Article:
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Fish provides a valuable source of many essential nutrients. However, it is also one of the "Big Eight" allergenic foods that account for more than 90% of food allergic reactions, so reliable detection of its presence is crucial. The addition of acid ingredients such as vinegar, lemon juice, and tomato sauce has shown to markedly reduce the detectability of fish in an immunoassay using a previously developed fish-specific monoclonal antibody (MAb 8F5), whose antigenic protein is fish tropomyosin-a 36 kDa myofibrilar protein, and acid ingredients may also reduce fish's allergenicity. This study, therefore, focused on studying the effects of vinegar on the detectability (assay immunoreactivity) and allergenicity of three commonly consumed fish species (whiting, cod, and red grouper). MAb 8F5 [Immunoglobulin G (IgG)] and human plasma [Immunoglobulin E (IgE)] from three fish allergic patients were individually used to investigate the effects of vinegar on the detectability and allergenicity of each fish sample, using indirect enzyme-linked immunosorbent assay (iELISA). Sodium dodecyl sulfate polyacrylamide gel electrophoresis (SDS-PAGE) and western blot were used to reveal changes in the overall and antigenic protein banding patterns in vinegar-treated samples. The results of iELISA with MAb 8F5 demonstrated that vinegar dramatically reduced the detectability of fish samples (up to 90% of the OD reading) when compared with water-treated and non-treated control samples. SDS-PAGE results showed that the intensity of bands of vinegar-treated samples became lighter than those of controls in all three fish species. The vinegar-treated samples in western blot showed little or no band at 36 kDa, which agreed with the results of the MAb-8F5 based iELISA. Considerable reductions of the OD readings were also apparent in all the fish samples cooked (100 °C) with vinegar for 60 min when tested by IgE-based iELISA. However, there were variations among species and subjects: of the three fish species tested, red grouper was more resistant to vinegar treatment and the subject with a higher IgE concentration in plasma was less affected by vinegar-induced alterations in the fish allergens. Moreover, the chemical reactions that attribute to the vinegar's effects on antigenic tropomyosin-IgG binding and fish allergen-IgE binding are distinctively different. These results indicate that vinegar treatment of fish decreases x the detectability of finfish using MAb 8F5-based iELISA via acidic precipitation of the antigenic protein-tropomyosin, while the decreased allergenicity caused by vinegar was due to the acid denaturation of the allergen.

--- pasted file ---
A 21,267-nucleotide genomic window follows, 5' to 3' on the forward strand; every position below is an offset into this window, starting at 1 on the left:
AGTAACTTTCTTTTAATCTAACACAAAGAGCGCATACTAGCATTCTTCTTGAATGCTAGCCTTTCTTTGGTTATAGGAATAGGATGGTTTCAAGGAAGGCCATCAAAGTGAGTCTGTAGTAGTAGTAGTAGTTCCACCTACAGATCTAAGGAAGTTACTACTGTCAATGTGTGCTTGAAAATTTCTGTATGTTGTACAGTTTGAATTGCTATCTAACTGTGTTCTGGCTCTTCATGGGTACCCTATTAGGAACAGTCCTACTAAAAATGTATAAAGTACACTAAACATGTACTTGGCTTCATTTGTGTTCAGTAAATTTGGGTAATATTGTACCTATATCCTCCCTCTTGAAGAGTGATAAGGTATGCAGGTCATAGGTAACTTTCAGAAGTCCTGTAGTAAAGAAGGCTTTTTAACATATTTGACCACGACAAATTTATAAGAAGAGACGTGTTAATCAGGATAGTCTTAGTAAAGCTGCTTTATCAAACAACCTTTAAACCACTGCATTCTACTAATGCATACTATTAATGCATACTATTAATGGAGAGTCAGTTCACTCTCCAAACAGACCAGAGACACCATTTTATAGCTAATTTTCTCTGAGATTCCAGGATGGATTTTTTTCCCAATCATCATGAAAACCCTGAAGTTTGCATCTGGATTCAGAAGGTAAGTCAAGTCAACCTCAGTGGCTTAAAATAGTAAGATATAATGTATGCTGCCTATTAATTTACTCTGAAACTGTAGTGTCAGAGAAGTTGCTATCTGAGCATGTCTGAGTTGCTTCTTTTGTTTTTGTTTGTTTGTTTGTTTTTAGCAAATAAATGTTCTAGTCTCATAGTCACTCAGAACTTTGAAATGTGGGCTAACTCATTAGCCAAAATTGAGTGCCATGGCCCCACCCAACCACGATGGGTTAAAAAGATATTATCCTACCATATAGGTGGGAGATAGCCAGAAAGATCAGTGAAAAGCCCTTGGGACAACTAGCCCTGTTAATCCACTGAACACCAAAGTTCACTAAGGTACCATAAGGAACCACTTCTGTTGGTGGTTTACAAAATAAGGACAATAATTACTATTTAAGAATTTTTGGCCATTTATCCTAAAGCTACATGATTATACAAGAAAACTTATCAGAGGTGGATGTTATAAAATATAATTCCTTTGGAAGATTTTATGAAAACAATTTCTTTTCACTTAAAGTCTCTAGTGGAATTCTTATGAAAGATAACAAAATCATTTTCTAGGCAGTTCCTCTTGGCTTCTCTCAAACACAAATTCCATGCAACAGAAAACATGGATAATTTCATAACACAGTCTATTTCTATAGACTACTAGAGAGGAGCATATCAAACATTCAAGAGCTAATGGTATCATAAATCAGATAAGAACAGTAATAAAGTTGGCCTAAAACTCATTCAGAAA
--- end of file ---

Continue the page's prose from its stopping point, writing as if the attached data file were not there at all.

A Thesis submitted to the Department of Nutrition, Food and Exercise Sciences in partial fulfillment of the requirements for the degree of Master of Science.
Includes bibliographical references.
Yun-Hwa Peggy Hsieh, Professor Directing Thesis; Shridhar Sathe, Committee Member; Ming Cui, Committee Member.
Florida State University
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